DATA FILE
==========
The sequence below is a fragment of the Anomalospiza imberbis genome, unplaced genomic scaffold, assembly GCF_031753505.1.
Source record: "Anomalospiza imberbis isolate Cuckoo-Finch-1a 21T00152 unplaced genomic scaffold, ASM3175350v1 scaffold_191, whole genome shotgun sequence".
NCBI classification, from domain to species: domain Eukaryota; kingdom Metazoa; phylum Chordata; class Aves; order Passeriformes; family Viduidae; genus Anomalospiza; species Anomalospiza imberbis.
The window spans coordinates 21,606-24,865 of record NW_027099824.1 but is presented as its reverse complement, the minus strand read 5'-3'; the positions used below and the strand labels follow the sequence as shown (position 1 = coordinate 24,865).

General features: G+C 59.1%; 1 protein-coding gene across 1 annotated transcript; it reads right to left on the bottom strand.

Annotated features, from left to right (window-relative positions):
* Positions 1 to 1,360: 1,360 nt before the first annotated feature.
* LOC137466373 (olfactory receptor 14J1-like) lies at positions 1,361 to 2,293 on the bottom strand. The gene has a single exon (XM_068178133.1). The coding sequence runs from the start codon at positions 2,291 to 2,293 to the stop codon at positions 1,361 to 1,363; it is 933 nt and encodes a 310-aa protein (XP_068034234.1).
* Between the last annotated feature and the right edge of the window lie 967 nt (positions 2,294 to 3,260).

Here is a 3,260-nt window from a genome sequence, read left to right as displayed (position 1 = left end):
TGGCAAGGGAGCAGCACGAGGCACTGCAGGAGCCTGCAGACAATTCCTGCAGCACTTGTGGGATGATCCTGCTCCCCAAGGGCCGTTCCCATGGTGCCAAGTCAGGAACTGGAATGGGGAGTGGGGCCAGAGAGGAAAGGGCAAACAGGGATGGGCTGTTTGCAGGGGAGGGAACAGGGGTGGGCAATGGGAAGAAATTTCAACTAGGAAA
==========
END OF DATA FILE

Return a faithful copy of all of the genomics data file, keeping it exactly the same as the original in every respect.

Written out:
The sequence below is a fragment of the Anomalospiza imberbis genome, unplaced genomic scaffold, assembly GCF_031753505.1.
Source record: "Anomalospiza imberbis isolate Cuckoo-Finch-1a 21T00152 unplaced genomic scaffold, ASM3175350v1 scaffold_191, whole genome shotgun sequence".
NCBI classification, from domain to species: domain Eukaryota; kingdom Metazoa; phylum Chordata; class Aves; order Passeriformes; family Viduidae; genus Anomalospiza; species Anomalospiza imberbis.
The window spans coordinates 21,606-24,865 of record NW_027099824.1 but is presented as its reverse complement, the minus strand read 5'-3'; the positions used below and the strand labels follow the sequence as shown (position 1 = coordinate 24,865).

General features: G+C 59.1%; 1 protein-coding gene across 1 annotated transcript; it reads right to left on the bottom strand.

Annotated features, from left to right (window-relative positions):
* Positions 1 to 1,360: 1,360 nt before the first annotated feature.
* LOC137466373 (olfactory receptor 14J1-like) lies at positions 1,361 to 2,293 on the bottom strand. The gene has a single exon (XM_068178133.1). The coding sequence runs from the start codon at positions 2,291 to 2,293 to the stop codon at positions 1,361 to 1,363; it is 933 nt and encodes a 310-aa protein (XP_068034234.1).
* Between the last annotated feature and the right edge of the window lie 967 nt (positions 2,294 to 3,260).

Here is a 3,260-nt window from a genome sequence, read left to right as displayed (position 1 = left end):
TGGCAAGGGAGCAGCACGAGGCACTGCAGGAGCCTGCAGACAATTCCTGCAGCACTTGTGGGATGATCCTGCTCCCCAAGGGCCGTTCCCATGGTGCCAAGTCAGGAACTGGAATGGGGAGTGGGGCCAGAGAGGAAAGGGCAAACAGGGATGGGCTGTTTGCAGGGGAGGGAACAGGGGTGGGCAATGGGAAGAAATTTCAACTAGGAAA